Now, all the hope rests in DICE and, more importantly, EA—the evil empire. EA has gotten plenty of flak from the gaming community in the past few years, mostly for releasing titles in a hurry. Gamers often accuse the company of only caring about the cash and not the consumer, which is the same accusation Free Radical made against LucasArts when it decided to cancel the production of Battlefront 3.
While this is the best chance the game has had in a while, what has been hailed as a confirmation from EA is not one at all. The community must continue to show its support for the game in order to hope it is actually made. Until then, in the wise words of Yoda’s counterpart Yogi (Berra), “It ain’t over ‘til it’s over.”
Episode/Battlefront 3: The Return of the Jedi
Admittedly, I have liked the Battlefront community page on Facebook. In fact, I love it. The series is my favorite gaming series ever, and it would be awesome to see a new title released. But, if it does make its return, Battlefront must be careful. It’s been a while since 2005, and there are new standards in the gaming community. However, I think it’s exactly those 2005 roots that would make Battlefront a success today, amidst the new market standards.
The reason that the series has such a loyal fan base, the reason it would be successful if made and the reason I spent many nights and days playing it in middle school instead of my normal activity of not talking to girls was its perfect and unique combination of strategy and shooting.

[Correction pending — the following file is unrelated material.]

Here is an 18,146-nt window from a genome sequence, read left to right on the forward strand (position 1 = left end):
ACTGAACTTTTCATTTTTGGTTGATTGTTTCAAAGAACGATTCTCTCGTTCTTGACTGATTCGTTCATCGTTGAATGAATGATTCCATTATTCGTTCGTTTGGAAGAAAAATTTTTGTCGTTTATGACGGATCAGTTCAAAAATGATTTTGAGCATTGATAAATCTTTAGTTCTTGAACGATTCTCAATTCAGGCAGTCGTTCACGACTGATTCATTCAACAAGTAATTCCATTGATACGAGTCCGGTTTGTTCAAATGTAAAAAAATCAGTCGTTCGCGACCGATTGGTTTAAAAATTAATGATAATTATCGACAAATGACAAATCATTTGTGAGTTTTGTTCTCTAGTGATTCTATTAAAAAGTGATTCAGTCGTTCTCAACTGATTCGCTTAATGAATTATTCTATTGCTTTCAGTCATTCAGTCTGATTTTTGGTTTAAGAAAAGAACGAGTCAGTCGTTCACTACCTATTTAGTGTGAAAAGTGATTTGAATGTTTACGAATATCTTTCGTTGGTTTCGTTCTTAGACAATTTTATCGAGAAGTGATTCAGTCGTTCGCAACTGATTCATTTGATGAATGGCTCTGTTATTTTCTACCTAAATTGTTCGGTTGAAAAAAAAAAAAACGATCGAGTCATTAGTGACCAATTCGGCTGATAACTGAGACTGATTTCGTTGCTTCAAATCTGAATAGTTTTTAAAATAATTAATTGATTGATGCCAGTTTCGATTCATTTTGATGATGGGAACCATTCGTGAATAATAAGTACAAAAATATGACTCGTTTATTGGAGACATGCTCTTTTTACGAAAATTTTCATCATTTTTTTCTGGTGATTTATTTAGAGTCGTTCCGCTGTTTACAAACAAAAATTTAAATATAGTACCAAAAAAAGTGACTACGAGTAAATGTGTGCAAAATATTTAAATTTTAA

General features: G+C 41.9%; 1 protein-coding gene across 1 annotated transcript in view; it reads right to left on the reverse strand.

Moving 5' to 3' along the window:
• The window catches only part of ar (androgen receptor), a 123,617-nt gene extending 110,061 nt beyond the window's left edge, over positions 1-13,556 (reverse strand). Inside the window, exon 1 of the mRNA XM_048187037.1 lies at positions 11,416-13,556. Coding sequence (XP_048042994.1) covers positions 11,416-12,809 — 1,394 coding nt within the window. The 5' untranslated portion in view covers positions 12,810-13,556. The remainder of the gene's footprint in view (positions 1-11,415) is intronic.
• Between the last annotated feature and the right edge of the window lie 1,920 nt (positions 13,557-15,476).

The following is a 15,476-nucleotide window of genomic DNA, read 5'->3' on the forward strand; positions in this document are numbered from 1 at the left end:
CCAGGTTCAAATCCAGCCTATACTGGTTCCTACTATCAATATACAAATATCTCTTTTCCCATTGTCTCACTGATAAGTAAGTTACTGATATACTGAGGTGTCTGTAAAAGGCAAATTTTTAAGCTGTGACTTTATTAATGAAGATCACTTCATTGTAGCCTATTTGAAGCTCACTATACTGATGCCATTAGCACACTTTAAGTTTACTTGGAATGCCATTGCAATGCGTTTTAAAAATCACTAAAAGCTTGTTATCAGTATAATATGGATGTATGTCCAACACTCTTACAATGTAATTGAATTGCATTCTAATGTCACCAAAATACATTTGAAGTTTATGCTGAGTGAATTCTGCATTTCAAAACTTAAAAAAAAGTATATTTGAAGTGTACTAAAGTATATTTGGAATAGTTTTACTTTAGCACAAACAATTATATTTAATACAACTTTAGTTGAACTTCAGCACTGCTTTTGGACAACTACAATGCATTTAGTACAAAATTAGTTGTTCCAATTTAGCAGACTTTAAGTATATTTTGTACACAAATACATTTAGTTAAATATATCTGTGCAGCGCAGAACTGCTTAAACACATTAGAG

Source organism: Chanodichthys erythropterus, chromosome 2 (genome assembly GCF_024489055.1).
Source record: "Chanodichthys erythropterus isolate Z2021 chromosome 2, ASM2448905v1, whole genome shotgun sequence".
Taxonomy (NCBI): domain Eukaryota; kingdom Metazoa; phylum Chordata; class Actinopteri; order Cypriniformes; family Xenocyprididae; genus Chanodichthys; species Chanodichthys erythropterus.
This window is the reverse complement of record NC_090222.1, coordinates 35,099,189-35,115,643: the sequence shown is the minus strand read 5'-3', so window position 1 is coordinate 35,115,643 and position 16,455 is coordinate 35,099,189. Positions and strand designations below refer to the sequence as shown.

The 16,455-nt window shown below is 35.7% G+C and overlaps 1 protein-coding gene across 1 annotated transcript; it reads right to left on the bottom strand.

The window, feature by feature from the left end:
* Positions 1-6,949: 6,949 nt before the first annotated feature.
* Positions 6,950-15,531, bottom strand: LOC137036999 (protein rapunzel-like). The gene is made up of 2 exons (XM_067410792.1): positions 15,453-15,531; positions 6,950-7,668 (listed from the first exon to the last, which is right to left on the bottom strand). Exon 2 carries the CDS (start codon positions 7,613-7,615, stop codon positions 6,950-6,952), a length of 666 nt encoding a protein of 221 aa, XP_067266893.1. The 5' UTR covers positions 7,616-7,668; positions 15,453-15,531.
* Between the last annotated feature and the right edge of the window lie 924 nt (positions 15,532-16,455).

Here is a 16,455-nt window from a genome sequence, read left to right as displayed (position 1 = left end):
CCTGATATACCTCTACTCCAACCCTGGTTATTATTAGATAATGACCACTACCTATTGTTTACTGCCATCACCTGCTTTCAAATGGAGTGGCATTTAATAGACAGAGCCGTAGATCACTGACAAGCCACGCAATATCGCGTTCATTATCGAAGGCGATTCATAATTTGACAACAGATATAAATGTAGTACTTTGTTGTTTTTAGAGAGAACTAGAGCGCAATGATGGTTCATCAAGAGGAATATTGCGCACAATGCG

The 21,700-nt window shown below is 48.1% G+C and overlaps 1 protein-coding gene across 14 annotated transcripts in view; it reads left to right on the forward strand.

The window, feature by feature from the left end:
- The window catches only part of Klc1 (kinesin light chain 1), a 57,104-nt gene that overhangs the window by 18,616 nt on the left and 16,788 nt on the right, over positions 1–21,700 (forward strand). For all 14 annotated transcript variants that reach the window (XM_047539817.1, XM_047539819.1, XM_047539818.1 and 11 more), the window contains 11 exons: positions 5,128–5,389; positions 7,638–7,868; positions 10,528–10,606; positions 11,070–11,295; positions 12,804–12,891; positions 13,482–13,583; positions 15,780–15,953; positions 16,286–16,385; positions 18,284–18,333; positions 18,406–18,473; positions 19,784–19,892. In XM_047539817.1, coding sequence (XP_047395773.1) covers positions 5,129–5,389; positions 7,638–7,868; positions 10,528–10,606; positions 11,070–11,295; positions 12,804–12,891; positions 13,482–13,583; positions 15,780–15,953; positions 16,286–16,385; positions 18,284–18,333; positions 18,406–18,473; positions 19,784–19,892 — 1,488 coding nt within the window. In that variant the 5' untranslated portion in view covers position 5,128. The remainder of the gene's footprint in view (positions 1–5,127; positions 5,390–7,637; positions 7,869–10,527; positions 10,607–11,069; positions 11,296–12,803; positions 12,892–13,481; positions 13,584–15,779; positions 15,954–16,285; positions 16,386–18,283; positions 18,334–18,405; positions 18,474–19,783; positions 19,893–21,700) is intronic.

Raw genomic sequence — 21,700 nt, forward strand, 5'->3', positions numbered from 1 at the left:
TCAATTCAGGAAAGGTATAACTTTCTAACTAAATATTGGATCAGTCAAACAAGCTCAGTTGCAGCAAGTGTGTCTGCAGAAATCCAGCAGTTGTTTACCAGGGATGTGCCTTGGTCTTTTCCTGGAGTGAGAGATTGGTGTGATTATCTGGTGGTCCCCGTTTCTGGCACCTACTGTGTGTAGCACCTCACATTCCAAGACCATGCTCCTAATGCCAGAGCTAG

What the first Battlefront did was introduce a new style of gameplay. The first and third-person shooter allowed you to run and gun, like many other shooters. Yet, you commanded the strategy of the game for your team. The entire gameplay was based on capturing command posts, which served as respawn points on the map, and each had its own strategic value. My friends and I had the ability to lead our teams’ charge or to go rogue behind enemy lines. We had the ability to use tanks or X-wings or to stick to the ground, as we adjusted for the battles at hand and made strategies for each map.
And the best part was that every time we tried something new, we explored a new part of the Star Wars universe. The games let you embody a normal soldier rather than the main characters of the story, allowing the players to feel a deeper connection with the background behind the movies. Furthermore, this featured allowed you to feel like you were a part of a large armed force, appealing to that giddy child inside that used to set up large battles of plastic soldiers on the living room carpet.